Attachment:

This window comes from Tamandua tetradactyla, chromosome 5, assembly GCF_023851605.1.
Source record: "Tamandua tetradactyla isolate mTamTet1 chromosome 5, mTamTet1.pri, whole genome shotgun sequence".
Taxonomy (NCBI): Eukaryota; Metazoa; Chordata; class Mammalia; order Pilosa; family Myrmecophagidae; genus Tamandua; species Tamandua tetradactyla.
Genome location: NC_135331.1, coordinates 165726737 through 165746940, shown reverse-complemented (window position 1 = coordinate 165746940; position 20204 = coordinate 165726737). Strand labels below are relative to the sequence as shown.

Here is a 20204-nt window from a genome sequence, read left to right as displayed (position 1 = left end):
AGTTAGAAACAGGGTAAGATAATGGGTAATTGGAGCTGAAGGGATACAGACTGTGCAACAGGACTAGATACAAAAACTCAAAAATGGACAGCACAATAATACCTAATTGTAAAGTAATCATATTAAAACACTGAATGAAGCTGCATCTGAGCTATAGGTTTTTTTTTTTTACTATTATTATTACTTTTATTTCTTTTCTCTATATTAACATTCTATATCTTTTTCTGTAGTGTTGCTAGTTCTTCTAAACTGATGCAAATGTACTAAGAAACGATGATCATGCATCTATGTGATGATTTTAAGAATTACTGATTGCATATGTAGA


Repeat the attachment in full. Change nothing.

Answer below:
This window comes from Tamandua tetradactyla, chromosome 5, assembly GCF_023851605.1.
Source record: "Tamandua tetradactyla isolate mTamTet1 chromosome 5, mTamTet1.pri, whole genome shotgun sequence".
Taxonomy (NCBI): Eukaryota; Metazoa; Chordata; class Mammalia; order Pilosa; family Myrmecophagidae; genus Tamandua; species Tamandua tetradactyla.
Genome location: NC_135331.1, coordinates 165726737 through 165746940, shown reverse-complemented (window position 1 = coordinate 165746940; position 20204 = coordinate 165726737). Strand labels below are relative to the sequence as shown.

Here is a 20204-nt window from a genome sequence, read left to right as displayed (position 1 = left end):
AGTTAGAAACAGGGTAAGATAATGGGTAATTGGAGCTGAAGGGATACAGACTGTGCAACAGGACTAGATACAAAAACTCAAAAATGGACAGCACAATAATACCTAATTGTAAAGTAATCATATTAAAACACTGAATGAAGCTGCATCTGAGCTATAGGTTTTTTTTTTTTACTATTATTATTACTTTTATTTCTTTTCTCTATATTAACATTCTATATCTTTTTCTGTAGTGTTGCTAGTTCTTCTAAACTGATGCAAATGTACTAAGAAACGATGATCATGCATCTATGTGATGATTTTAAGAATTACTGATTGCATATGTAGA